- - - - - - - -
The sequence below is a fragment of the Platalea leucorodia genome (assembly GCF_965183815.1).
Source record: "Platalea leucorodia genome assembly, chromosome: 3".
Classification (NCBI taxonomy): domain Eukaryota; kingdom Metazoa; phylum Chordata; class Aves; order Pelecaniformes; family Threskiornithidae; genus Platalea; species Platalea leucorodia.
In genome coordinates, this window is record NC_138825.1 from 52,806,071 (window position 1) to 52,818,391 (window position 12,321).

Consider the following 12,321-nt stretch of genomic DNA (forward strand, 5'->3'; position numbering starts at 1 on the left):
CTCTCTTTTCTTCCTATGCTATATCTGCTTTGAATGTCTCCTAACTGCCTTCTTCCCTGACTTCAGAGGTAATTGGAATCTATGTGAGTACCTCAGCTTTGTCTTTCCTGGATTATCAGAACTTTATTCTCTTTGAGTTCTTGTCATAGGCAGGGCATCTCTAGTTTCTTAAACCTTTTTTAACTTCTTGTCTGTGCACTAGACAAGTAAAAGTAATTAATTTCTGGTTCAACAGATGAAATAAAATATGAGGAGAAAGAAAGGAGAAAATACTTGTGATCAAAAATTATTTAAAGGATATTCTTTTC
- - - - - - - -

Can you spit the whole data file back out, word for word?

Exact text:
The sequence below is a fragment of the Platalea leucorodia genome (assembly GCF_965183815.1).
Source record: "Platalea leucorodia genome assembly, chromosome: 3".
Classification (NCBI taxonomy): domain Eukaryota; kingdom Metazoa; phylum Chordata; class Aves; order Pelecaniformes; family Threskiornithidae; genus Platalea; species Platalea leucorodia.
In genome coordinates, this window is record NC_138825.1 from 52,806,071 (window position 1) to 52,818,391 (window position 12,321).

Consider the following 12,321-nt stretch of genomic DNA (forward strand, 5'->3'; position numbering starts at 1 on the left):
CTCTCTTTTCTTCCTATGCTATATCTGCTTTGAATGTCTCCTAACTGCCTTCTTCCCTGACTTCAGAGGTAATTGGAATCTATGTGAGTACCTCAGCTTTGTCTTTCCTGGATTATCAGAACTTTATTCTCTTTGAGTTCTTGTCATAGGCAGGGCATCTCTAGTTTCTTAAACCTTTTTTAACTTCTTGTCTGTGCACTAGACAAGTAAAAGTAATTAATTTCTGGTTCAACAGATGAAATAAAATATGAGGAGAAAGAAAGGAGAAAATACTTGTGATCAAAAATTATTTAAAGGATATTCTTTTC